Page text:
Listen With Others

Are you sitting comfortably? Then we'll begin

Listener 4182: Ron’s Breach of Contract (or Doing the Conga)

Posted by Dave Hennings on 13 April 2012

The first new Listener setter of the year is Ron, and it looks like the puzzle could turn out to be a maze, given the ‘exit’ arrow in the square protruding from the end of the bottom row. Other than that, normal fare, with answers that require thematic treatment, clues that have an extra word, and clues where correct letters for misprints spell out a message.

1ac Kind Oswald Mosley, going berserk after mislaying dolly’s potty, was dreadful (6) was a good place to start. It really only needed confirmation that AWSOME was an alternative spelling, and indeed ‘was dreadful’ was a suitable indication that it was an obsolete word. It’s nice that you can see a phrase in a crossword clue that you wouldn’t expect to see anywhere else, and ‘kind’ isn’t an adjective you would immediately associate with the 30’s fascist, but no doubt he was some (or even most) of the time. Still, ‘kind’ was the extra word that needed to be removed before solving.

14ac Notice changes for intellectual era (6) led to NOETIC with ‘era’ as an extra word, and that was it for the acrosses. With the worrying ‘numbers in brackets refer to lengths of grid entries’ in the preamble, probably referring to the seven across answers requiring modification before entry, it wasn’t surprising I solved so few. I find incorrect enumeration a real bummer. (It’s a frequent EV gremlin!)

The downs started well, with WOLF CUB at 2 and EECH at 5. I double-checked that the latter was an alternative spelling of ECHE, and promptly pencilled ECHE into the grid! That mistake wouldn’t come to light for about 30 minutes when I solved the first clue where the answer required modification, 11ac DOUBLE-BOTTOM. This was four letters too long for its entry, and needed to fit with DOUBLE••M, meaning either BOTT or OTTO needed to be dropped. My money was on OTTO.

Listener 4182This was pretty much confirmed with 6ac RE-ELEVATE needing to fit with REEL••, and EVA saying bye-bye. I guessed that this was going to be a tribute to the appendix of Some first names recently dropped from Chambers! (While writing this blog, I misread my notes, and was surprised to find out that re-evaluate is nowhere to be found in Chambers. In my view, it is a far more widely used word than re-elevate. I shall write and complain to Jeremy Paxman — who also failed to make the latest edition!)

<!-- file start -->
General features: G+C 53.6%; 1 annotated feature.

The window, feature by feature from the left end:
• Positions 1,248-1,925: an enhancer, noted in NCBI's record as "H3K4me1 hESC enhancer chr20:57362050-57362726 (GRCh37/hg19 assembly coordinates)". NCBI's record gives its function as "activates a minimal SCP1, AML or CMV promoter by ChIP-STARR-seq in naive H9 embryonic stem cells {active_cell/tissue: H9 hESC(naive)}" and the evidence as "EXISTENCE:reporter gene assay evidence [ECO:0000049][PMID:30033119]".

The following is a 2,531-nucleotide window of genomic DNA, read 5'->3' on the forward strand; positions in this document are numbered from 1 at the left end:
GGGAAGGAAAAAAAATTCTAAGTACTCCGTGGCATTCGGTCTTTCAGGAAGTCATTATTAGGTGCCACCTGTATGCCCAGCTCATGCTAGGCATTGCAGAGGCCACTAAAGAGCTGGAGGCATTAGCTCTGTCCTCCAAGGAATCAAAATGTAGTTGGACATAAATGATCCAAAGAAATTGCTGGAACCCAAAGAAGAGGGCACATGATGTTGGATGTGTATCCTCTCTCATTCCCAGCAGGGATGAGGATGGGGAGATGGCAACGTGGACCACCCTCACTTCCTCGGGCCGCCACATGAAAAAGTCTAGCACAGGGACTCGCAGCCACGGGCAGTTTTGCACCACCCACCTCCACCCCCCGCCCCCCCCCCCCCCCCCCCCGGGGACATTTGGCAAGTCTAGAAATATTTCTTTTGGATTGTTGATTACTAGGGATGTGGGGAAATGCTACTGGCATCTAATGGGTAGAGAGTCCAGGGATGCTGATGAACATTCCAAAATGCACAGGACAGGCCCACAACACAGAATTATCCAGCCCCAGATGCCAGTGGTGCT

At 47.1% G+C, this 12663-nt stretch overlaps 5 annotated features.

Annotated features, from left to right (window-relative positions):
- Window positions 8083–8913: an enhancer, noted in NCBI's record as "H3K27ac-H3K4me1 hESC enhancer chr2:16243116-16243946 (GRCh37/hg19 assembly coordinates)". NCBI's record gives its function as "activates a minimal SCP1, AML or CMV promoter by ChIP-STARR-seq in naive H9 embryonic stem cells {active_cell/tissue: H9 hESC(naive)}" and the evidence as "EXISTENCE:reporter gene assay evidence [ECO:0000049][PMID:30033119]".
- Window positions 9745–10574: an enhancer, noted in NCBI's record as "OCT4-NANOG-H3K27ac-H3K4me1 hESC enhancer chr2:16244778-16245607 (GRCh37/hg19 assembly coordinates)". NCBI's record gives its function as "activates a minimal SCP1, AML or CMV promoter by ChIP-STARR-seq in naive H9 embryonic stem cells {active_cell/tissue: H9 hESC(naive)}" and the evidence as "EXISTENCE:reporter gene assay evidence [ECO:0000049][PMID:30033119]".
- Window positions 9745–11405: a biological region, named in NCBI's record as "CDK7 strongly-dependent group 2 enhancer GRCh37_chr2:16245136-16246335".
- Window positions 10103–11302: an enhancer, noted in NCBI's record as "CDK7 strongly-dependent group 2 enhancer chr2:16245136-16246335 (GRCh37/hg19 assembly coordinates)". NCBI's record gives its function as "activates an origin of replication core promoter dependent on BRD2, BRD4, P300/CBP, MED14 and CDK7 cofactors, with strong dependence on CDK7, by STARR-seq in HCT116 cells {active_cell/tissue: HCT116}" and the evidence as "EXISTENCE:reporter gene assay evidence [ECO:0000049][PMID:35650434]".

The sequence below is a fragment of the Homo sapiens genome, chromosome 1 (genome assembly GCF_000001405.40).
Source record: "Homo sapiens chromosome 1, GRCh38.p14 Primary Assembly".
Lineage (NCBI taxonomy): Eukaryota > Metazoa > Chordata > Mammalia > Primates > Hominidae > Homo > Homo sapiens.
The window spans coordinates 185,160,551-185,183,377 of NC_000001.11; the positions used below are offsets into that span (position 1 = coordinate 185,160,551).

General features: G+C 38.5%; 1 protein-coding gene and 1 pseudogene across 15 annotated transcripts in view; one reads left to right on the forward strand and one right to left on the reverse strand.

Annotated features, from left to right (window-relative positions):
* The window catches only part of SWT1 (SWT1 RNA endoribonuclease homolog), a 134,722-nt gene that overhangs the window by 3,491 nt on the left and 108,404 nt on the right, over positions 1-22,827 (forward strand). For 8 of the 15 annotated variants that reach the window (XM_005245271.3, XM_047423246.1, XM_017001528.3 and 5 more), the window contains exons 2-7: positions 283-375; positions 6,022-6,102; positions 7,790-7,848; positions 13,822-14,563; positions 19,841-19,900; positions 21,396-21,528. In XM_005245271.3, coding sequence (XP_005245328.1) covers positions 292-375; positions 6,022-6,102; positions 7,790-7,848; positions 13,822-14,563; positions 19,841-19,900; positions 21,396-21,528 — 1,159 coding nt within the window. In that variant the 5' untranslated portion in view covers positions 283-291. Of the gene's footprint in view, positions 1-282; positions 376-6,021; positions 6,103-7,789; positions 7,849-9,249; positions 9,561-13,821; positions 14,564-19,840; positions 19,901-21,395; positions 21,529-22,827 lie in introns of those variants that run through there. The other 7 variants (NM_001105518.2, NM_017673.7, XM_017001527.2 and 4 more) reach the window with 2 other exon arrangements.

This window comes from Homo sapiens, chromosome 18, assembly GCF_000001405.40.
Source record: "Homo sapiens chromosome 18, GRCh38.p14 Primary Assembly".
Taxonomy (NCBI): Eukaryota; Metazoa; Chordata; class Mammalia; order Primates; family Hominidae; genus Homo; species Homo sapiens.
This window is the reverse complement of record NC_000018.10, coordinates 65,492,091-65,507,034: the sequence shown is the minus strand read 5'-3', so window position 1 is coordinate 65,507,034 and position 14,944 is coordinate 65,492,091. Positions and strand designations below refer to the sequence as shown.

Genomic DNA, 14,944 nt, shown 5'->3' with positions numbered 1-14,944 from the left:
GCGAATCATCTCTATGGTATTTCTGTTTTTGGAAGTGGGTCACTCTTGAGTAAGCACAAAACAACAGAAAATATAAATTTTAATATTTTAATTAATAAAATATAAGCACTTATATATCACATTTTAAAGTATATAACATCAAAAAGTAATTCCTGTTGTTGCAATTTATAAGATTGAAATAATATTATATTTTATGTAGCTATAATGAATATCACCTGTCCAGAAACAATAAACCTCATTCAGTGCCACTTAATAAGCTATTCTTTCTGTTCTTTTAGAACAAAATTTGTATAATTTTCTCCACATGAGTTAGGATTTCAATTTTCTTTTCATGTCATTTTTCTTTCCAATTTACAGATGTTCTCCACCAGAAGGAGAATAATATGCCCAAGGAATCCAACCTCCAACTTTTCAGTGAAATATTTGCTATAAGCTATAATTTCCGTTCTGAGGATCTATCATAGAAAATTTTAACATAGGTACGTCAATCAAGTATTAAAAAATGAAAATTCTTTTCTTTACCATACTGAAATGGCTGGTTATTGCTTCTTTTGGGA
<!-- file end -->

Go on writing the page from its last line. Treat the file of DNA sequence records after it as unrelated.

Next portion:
Progress was reasonably quick, and the theme was gradually revealing itself. The central batch of correct letters in the down clues was ten-finger, and in the bottom line of the grid I had PI, obviously leading to PIANO. So we were dealing with kiddies’ piano exercises, a subject of which I have absolutely no knowledge, and a situation that continues to this day given the true nature of the puzzle!

Yes, eventually PIED PIPER appeared in the bottom row, and there behind him were all the children who had been taken from the seven across answers, in order:


The ‘scenario’ spelt out by the extra words in the across clues was: Kinder abandon homes pursuing performer. Whether ‘kinder’, German for ‘children’, was supposed to be enough to alert us to the language in which the down clues’ message was written, I don’t know. It certainly wasn’t enough for me (although it did explain why the names were mostly foreign). Having spent ages wondering what could possibly begin Derra, it was the ending Hameln that gave it away. The message finally read:

Der Rattenfanger von Hameln

There were some good clues along the way. My favourite was probably 36dn Guy, originally without children, pens intro to Annie’s Song (4) leading to GASP … misprint Song for Long; G (Guy, originally) + SP (without children) holding A (intro to Annie). The one that held me up the most was 3dn Canon, perhaps Roman Catholic rector, accepting biblical favour, is taken in by bedevilled Faust (12) giving SURFACE-CRAFT … misprint Canon for Canoe; RC (Roman Catholic) R (rector) holding FACE (biblical favour) in FAUST*.

This was great fun, and a nice implementation from Ron of the Pied Piper theme.


Leave a Reply

Fill in your details below or click an icon to log in: Logo

You are commenting using your account. Log Out / Change )

Twitter picture

You are commenting using your Twitter account. Log Out / Change )

Facebook photo

You are commenting using your Facebook account. Log Out / Change )

Google+ photo

You are commenting using your Google+ account. Log Out / Change )

Connecting to %s

%d bloggers like this: